Neal: Does this drug work alone or is it in conjunction with other drugs or with other conventional therapies?
Dr Diab: Yeah, this drug is not designed to work alone in this situation. As I said because it is injected injected intratumorally, its main goal is to activate those alarming cells that is around the tumor and present pieces of the tumor to the T-cells. The T-cells are the main soldiers that can travel everywhere in the body and kill the tumor so the drug is injected into a tumor, inside the tumor and activate those dendritic cells and macrophages and then the presentation would happen to the T-cells and the T-cells would travel everywhere. Now the T-cells, when they start getting activated after they recognize the cancer because Tilsotolimod was injected, they might have inhibition at the level of CTLA-4 or at the level of PD-1 and that’s when checkpoint inhibitor that block CTLA-4 such as Ipilimumab or anti-PD-1 agents, all of them can be complementary and allow this process to progress and become eventually effective treatment and eradicate cancer cells.
Neal: Where can our listeners go online and learn some more about Idera Pharmaceuticals and this ILLUMINATE-204 Trial?
Dr Diab: I think there is a lot of websites where they can learn about toll-like receptors but I think Idera has a website, it has a fairly nice cartoons that can explain the process that I just described right now and they can learn a lot about this process and this drug specifically from their website.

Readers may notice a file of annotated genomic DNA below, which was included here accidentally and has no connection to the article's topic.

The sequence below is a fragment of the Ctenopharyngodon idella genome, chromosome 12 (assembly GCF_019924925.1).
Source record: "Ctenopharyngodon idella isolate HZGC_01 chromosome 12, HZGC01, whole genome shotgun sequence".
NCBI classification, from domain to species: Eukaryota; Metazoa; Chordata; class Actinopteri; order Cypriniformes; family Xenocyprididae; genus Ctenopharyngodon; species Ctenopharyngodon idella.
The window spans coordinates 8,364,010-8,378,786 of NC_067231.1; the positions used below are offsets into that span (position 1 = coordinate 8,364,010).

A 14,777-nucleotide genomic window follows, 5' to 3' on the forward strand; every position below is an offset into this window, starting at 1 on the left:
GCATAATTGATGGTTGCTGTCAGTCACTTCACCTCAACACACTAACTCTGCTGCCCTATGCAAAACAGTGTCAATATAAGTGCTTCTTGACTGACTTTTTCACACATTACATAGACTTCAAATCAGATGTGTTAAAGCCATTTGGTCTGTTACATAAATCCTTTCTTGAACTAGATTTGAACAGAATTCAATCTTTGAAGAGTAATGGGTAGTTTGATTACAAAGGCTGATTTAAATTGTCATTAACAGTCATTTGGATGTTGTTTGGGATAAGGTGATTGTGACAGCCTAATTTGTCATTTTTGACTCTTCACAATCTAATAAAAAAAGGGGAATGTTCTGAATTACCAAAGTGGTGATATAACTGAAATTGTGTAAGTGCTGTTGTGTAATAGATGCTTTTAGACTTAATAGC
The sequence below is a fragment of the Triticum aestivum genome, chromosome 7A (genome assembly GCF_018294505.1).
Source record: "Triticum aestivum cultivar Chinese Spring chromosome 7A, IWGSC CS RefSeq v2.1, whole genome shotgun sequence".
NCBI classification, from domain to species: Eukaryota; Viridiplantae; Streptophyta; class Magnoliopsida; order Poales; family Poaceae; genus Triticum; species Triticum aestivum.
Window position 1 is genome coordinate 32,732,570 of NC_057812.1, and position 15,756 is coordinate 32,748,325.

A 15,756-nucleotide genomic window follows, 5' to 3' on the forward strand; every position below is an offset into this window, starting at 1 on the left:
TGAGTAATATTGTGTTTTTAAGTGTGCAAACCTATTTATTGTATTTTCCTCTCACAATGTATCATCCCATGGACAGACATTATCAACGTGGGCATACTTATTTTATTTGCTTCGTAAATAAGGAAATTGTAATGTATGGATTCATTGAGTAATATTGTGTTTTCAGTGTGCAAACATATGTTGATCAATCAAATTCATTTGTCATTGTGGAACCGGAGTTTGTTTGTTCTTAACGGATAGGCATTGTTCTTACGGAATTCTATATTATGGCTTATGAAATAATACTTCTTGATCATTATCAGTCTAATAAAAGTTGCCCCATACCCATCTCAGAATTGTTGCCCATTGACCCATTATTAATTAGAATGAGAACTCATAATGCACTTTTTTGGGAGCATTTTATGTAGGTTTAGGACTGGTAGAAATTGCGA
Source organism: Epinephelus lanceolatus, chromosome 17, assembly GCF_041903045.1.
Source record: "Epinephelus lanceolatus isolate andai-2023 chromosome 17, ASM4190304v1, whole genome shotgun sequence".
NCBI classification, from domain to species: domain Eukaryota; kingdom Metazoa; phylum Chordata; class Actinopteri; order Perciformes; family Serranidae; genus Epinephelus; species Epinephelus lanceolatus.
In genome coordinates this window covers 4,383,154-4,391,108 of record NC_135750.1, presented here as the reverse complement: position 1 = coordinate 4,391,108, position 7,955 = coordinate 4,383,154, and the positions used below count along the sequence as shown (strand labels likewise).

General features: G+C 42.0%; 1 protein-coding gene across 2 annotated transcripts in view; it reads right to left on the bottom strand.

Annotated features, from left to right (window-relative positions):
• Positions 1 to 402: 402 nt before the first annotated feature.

Neal: Well I thank you for coming in and speaking with us this morning Dr. Diab. Is there anything that you’d like to add with just about a minute?
Dr Diab: I think this is very exciting times for us to see what we learned all the time from our experiment in animals that’s being translated in humans but it is very important to know that it is a direct translation of so many years of knowledge about the immune system, how to attack viruses now being applied into humans to see how we can learn from that and attack the cancer cells and so far, we are excited of what we’ve seen.
Neal: Well thank you for coming in again and it’s been a pleasure, thank you so much.
Dr Diab: Thank you.
Neal: You’ve been listening to Health Professional Radio, I’m your host Neal Howard. Transcripts and audio of this program are available at hpr.fm and healthprofessionalradio.com.au